For me, the irreplaceable essence of an education is a mastery of the major ways of thinking that have developed over the centuries in several disciplines. These provide the “mental furniture” which alone can make sense of past materials and allow one to understand new materials, phenomena, events. Absent the disciplinary capacity to apply or assimilate information, one has only “inert knowledge”—Christmas tree ornaments without the fundamental tree and branches.
In The Disciplined Mind, I detailed an educational investigation of three major topics—evolution, the music of Mozart, and the Holocaust. In the process, one would learn what it is like to understand consequential materials and would also be introduced, respectively, to the disciplines of biological science, music, and history. I elaborated how the fact of our multiple intelligences can be used to make this material accessible for students and ultimately yield a rich set of representations of a topic. My discussion provides a curricular model for these topics. I hope that it will inspire others to create and “own” their own curriculum. But I am not a curriculum writer, any more than James Traub is a research social scientist.
Notes as the noose tightens:
- Traub seems ﬁxated on how to improve our standing in international comparisons. I am concerned with the formation of disciplined minds, which, I believe, are the best preparation for the future. Current tests (and ways of testing) are inadequate.
- Brain study will help us understand the mind, but you can never go directly from brain to education. Education involves considerations of epistemology (factual accretion vs. disciplinary analysis) and values (wide cultural literacy vs. in-depth understanding of key topics). These decisions must be made by communities, not by scientists or pundits.
I have to wonder why I would bother to pick a ﬁght with someone as thoughtful, and as genuinely creative, as Howard Gardner. (Here I am in my “respectful” mode.) I recognize that this probably has less to do with his own work than with the effect I fear it will have on the world. It is absolutely true that Gardner has resisted the idea that intelligence can be something other than a form of cognitive processing—that it can be inherently moral, for example. It is also true that he has stressed his own faith in intellectual rigor. But many of his readers have no such faith, and are not so inclined to distinguish between the cognitive and the non-cognitive. And so I cannot feel much conﬁdence about how they will use the concept of “bodily-kinesthetic intelligence” or “the personal intelligences.” I fear they will be used at least as excuses, and not just as opportunities. And though I do not wish to sound hard-hearted, I do not agree the lesson of Littleton was that schools are failing to teach that who you are is more important than, or as important as, what you know. I do, however, believe one very important lesson of Littleton was that if you want to have a culture of respect and mutual understanding, you should not have 1800 kids in a high school.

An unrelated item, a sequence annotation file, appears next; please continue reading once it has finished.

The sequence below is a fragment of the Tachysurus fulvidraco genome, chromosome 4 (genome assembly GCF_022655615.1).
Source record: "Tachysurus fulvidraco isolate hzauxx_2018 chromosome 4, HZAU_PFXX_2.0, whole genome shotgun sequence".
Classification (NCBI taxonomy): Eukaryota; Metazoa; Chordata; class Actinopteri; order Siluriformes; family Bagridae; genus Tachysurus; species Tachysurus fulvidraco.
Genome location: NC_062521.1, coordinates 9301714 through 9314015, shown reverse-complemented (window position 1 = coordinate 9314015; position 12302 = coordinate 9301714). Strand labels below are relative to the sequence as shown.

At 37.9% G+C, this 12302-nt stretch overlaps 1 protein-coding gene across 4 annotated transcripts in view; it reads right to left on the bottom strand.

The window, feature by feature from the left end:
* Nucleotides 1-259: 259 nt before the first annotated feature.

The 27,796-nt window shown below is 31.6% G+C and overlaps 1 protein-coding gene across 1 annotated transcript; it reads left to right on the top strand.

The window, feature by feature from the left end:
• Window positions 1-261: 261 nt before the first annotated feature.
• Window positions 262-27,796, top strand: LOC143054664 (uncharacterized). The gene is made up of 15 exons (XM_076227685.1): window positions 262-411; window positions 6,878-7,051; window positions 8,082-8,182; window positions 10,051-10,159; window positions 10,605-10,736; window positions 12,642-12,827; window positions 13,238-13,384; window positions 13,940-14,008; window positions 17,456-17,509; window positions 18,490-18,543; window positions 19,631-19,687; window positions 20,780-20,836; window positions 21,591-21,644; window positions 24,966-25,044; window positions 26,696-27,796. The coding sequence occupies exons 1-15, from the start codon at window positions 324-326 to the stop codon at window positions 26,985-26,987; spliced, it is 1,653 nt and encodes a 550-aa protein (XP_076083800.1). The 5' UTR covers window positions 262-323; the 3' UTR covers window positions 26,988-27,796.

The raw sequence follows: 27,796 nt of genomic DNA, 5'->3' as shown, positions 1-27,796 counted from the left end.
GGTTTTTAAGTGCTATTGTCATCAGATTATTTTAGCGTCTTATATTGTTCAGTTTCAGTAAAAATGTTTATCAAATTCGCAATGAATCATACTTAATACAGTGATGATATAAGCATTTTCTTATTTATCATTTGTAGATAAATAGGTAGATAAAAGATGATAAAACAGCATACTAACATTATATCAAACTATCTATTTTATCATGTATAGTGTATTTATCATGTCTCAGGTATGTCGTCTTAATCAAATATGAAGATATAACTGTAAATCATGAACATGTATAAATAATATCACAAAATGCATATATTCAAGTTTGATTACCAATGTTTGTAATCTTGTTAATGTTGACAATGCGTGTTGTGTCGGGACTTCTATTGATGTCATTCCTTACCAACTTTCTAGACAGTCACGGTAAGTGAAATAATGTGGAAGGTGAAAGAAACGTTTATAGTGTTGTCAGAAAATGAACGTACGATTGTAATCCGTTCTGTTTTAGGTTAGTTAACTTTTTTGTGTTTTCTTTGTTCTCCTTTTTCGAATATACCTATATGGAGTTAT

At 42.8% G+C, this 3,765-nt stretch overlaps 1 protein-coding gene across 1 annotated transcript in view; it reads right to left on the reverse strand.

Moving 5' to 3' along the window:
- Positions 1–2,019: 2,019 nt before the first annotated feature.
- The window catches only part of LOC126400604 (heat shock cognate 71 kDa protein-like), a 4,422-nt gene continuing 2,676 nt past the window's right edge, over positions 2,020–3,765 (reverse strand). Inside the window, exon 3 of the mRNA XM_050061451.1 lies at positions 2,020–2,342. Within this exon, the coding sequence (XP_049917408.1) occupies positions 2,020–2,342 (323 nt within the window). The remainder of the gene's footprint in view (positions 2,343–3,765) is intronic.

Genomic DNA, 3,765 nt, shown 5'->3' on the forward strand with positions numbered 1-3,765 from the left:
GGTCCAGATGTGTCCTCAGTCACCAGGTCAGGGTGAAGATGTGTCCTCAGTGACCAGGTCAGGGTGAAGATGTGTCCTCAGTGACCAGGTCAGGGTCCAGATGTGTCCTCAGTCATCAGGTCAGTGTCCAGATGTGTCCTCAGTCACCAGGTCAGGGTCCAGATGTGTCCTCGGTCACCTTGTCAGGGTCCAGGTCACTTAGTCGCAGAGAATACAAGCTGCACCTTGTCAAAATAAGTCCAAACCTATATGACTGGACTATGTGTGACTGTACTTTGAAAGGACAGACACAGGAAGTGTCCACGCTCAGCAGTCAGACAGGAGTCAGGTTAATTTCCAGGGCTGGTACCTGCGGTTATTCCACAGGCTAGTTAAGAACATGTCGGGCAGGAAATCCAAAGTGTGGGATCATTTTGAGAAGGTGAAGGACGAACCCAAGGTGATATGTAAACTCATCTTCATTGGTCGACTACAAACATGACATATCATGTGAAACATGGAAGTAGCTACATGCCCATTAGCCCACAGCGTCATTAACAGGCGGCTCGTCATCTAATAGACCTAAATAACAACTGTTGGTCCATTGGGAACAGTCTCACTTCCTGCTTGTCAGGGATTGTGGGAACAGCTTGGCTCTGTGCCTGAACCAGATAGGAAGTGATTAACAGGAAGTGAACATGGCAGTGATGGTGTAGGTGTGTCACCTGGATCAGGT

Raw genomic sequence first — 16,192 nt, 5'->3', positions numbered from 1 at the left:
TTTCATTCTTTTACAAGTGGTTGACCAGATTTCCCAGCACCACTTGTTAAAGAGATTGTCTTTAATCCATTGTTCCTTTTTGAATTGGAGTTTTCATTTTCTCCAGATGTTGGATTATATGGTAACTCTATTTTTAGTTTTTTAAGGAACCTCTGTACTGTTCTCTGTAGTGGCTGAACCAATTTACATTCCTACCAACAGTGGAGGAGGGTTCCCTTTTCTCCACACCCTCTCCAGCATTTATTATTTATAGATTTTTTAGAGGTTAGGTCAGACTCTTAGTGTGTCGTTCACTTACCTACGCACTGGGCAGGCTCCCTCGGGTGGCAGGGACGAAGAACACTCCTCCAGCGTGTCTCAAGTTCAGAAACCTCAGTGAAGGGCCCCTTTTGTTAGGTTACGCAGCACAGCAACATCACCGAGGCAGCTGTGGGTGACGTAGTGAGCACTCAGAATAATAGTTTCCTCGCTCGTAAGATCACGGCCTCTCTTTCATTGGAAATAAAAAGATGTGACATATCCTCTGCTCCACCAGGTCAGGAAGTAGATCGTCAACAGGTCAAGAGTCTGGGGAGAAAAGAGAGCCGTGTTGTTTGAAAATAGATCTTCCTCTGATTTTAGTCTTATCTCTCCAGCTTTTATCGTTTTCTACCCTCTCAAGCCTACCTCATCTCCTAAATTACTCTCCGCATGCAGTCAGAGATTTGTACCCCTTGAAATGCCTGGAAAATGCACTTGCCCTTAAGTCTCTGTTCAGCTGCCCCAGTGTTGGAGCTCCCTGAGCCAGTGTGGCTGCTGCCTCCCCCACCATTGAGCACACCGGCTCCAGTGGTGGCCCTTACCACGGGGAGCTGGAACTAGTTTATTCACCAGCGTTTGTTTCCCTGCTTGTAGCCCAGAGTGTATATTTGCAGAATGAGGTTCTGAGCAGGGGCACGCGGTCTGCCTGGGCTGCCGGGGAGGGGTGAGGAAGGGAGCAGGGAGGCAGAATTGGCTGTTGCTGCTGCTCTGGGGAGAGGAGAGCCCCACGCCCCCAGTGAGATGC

...is there not something retrograde about going from the idea of I.Q. to the idea of seven or eight I.Q.s? Would we not be better off focusing on effort, rather than innate ability? –J.T.
What Should We Measure?
I can not help bridling at the phrase, “An individual with modest logical- mathematical intelligence...” Of course, I do not dispute the idea that intelligence is signiﬁcantly heritable. But is there not something retrograde about going from the idea of I.Q. to the idea of seven or eight I.Q.s? Would we not be better off focusing on effort, rather than innate ability? I agree with Gardner that the SATs have vastly too much power in our society, but that is because they measure, or pretend to measure, underlying capacities rather than disciplinary knowledge. We should encourage and reward effort by measuring what students have actually learned. This, by the way, is another argument for a national curriculum, or at least for national “standards.”
I honestly do not see why the particulars of a speciﬁed curriculum would inevitably be reduced to “inert knowledge.” That has to do with how one teaches, not what one teaches. At a school I visited in Cambridge that follows E. D. Hirsch’s highly detailed Core Knowledge curriculum, kindergartners were learning about Moussorgsky while dancing around to “Pictures At An Exhibition” (very MI), third-graders were reading books to one another, and sixth-graders were attending a local play in order to bring the practice of commedia dell’arte to life. Is it really unreasonable to think that the lion of factualness can lie down with the lamb of understanding?